Another critical choice that we make has to do with politics: what our ideals and values are, who we want to win, which party we vote for, and whether or not we vote at all. Last night the votes came in for our Canadian election, and my sister and I hosted a mini election party to watch the news coverage on CBC. There was a mix of people there; most of them felt very strongly that it is absolutely essential that everyone votes, but one person had completely forgotten about voting and another hadn’t because she just didn’t want to. Gasps of horror! (These are the kinds of things you just don’t bring up in a room full of politics students).

But everyone reserves the right to vote. However, you can’t choose to not have an opinion when it comes to anything, including politics: by choosing not to vote, that in itself is saying something. By choosing not to participate or engage in the discussions, that is, in the words of Deborah Tannen, “marking” you.

Remember this the next opportunity you have to vote or make a statement in your community. Remember this when you buy food at the grocery store and go exercising (or when you don’t). Remember this when you’re choosing for both big and small things- remember it, so that you are choosing what you really believe in and truly value, rather than making a half-hearted choice.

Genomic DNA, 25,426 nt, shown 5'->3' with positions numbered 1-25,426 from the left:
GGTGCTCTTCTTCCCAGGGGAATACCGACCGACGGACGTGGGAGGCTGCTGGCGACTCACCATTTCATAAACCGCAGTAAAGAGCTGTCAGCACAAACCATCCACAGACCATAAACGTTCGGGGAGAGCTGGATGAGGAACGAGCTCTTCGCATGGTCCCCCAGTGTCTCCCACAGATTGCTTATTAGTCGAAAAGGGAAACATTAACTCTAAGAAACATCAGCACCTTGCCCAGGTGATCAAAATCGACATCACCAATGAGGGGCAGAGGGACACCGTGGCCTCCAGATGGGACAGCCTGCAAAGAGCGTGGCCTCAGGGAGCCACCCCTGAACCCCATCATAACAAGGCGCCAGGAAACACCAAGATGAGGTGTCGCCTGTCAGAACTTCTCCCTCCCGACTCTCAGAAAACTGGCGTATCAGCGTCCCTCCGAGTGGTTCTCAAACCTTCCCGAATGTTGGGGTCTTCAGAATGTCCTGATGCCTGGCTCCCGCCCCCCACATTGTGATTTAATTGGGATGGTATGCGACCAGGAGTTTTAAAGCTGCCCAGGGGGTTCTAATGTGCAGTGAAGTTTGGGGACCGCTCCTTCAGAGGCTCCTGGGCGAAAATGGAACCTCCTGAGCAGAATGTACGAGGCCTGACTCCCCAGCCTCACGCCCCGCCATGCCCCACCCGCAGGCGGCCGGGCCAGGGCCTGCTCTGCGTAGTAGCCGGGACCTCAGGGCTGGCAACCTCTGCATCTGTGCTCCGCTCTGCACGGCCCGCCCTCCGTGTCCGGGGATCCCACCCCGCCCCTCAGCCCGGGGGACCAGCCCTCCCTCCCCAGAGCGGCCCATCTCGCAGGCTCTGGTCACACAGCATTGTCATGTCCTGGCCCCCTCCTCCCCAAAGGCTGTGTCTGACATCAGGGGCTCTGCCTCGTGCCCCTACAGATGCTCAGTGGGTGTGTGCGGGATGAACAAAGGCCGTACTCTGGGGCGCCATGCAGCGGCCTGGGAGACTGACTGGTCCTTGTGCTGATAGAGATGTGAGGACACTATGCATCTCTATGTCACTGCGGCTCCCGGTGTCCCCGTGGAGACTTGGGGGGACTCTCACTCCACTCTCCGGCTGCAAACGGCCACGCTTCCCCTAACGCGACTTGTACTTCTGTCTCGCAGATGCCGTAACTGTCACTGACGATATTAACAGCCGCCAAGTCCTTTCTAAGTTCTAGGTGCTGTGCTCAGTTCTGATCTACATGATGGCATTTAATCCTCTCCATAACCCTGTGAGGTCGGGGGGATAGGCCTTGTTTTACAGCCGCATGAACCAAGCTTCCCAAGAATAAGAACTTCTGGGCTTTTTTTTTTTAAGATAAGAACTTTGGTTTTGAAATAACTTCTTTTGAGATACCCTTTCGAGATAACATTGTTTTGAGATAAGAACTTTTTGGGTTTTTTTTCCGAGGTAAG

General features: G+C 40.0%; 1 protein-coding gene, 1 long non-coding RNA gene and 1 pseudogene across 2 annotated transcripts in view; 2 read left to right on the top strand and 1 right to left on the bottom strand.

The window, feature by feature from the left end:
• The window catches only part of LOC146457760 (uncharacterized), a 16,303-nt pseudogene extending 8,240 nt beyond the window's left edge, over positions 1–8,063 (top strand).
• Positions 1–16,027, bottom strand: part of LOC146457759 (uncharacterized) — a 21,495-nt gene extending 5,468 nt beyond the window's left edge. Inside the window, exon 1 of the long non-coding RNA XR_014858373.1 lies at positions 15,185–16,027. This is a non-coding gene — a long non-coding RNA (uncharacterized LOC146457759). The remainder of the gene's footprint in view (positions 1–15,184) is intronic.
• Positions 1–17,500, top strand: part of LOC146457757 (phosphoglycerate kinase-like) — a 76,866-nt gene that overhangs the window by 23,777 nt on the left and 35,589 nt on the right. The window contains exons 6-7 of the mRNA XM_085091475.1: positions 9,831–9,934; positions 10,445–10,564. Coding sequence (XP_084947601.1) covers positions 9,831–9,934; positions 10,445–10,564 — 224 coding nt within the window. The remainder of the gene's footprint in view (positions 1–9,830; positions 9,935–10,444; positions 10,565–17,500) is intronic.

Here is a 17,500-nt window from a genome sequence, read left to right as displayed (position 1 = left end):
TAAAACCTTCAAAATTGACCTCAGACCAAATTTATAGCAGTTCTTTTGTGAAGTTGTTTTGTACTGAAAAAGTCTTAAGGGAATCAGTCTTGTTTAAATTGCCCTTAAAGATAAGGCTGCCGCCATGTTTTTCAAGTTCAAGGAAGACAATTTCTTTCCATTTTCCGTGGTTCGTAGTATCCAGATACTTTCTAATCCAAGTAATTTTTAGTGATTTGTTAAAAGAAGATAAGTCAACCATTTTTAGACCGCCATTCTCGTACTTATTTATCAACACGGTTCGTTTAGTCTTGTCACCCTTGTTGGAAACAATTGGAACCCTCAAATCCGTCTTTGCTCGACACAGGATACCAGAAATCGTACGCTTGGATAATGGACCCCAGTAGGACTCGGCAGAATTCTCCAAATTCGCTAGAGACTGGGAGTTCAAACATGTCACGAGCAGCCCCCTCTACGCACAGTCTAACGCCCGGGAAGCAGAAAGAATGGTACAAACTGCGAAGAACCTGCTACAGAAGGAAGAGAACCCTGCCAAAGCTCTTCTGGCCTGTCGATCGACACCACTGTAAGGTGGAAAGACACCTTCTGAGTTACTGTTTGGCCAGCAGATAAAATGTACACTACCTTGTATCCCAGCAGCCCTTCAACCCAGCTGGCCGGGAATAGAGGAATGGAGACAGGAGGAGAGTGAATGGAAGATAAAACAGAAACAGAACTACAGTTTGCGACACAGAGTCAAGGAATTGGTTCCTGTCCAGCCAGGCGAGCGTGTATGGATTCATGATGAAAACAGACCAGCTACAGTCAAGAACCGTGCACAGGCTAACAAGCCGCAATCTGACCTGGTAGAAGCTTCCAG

Remember that what you do, or what you don’t do, tells the world who you are and defines your identity.

Are you making choices that you’re going to stand by and stick to?


Happy Thanksgiving!

October 13, 2008

We celebrated Thanksgiving this year with our usual big family dinner yesterday- although our number was reduced by two around the table because of something special that happened last week… my auntie had twins! Girls (Taylor and Alexa) and so so cute. So my uncle and aunt were unable to attend but we sent over a Thanksgiving dinner plate for them to have a delicious meal at the hospital. I am incredibly excited to have two little cousins to play with:)